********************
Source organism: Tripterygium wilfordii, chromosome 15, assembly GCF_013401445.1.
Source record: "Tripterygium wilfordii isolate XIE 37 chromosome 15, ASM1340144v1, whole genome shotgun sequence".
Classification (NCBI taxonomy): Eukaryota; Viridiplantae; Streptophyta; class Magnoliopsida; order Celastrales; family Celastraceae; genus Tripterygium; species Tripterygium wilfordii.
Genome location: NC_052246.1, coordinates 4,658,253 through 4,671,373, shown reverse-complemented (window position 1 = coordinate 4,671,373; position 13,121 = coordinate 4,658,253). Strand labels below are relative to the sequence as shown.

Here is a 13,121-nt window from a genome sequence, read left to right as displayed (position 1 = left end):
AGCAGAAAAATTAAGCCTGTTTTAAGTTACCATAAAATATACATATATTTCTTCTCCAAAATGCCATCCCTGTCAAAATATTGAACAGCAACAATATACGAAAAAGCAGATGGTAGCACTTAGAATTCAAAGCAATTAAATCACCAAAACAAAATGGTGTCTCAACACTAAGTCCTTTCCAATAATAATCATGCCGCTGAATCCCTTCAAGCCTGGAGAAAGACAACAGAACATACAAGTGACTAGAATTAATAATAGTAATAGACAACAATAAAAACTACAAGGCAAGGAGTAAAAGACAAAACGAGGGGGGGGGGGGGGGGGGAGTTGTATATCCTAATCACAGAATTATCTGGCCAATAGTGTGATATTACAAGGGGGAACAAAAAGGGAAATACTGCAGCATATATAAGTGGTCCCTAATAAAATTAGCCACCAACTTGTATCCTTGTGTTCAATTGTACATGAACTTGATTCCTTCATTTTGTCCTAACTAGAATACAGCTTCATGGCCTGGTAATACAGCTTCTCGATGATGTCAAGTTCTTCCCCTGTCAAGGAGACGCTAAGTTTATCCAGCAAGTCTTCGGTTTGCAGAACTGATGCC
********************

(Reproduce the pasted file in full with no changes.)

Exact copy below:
Source organism: Tripterygium wilfordii, chromosome 15, assembly GCF_013401445.1.
Source record: "Tripterygium wilfordii isolate XIE 37 chromosome 15, ASM1340144v1, whole genome shotgun sequence".
Classification (NCBI taxonomy): Eukaryota; Viridiplantae; Streptophyta; class Magnoliopsida; order Celastrales; family Celastraceae; genus Tripterygium; species Tripterygium wilfordii.
Genome location: NC_052246.1, coordinates 4,658,253 through 4,671,373, shown reverse-complemented (window position 1 = coordinate 4,671,373; position 13,121 = coordinate 4,658,253). Strand labels below are relative to the sequence as shown.

Here is a 13,121-nt window from a genome sequence, read left to right as displayed (position 1 = left end):
AGCAGAAAAATTAAGCCTGTTTTAAGTTACCATAAAATATACATATATTTCTTCTCCAAAATGCCATCCCTGTCAAAATATTGAACAGCAACAATATACGAAAAAGCAGATGGTAGCACTTAGAATTCAAAGCAATTAAATCACCAAAACAAAATGGTGTCTCAACACTAAGTCCTTTCCAATAATAATCATGCCGCTGAATCCCTTCAAGCCTGGAGAAAGACAACAGAACATACAAGTGACTAGAATTAATAATAGTAATAGACAACAATAAAAACTACAAGGCAAGGAGTAAAAGACAAAACGAGGGGGGGGGGGGGGGGGGAGTTGTATATCCTAATCACAGAATTATCTGGCCAATAGTGTGATATTACAAGGGGGAACAAAAAGGGAAATACTGCAGCATATATAAGTGGTCCCTAATAAAATTAGCCACCAACTTGTATCCTTGTGTTCAATTGTACATGAACTTGATTCCTTCATTTTGTCCTAACTAGAATACAGCTTCATGGCCTGGTAATACAGCTTCTCGATGATGTCAAGTTCTTCCCCTGTCAAGGAGACGCTAAGTTTATCCAGCAAGTCTTCGGTTTGCAGAACTGATGCC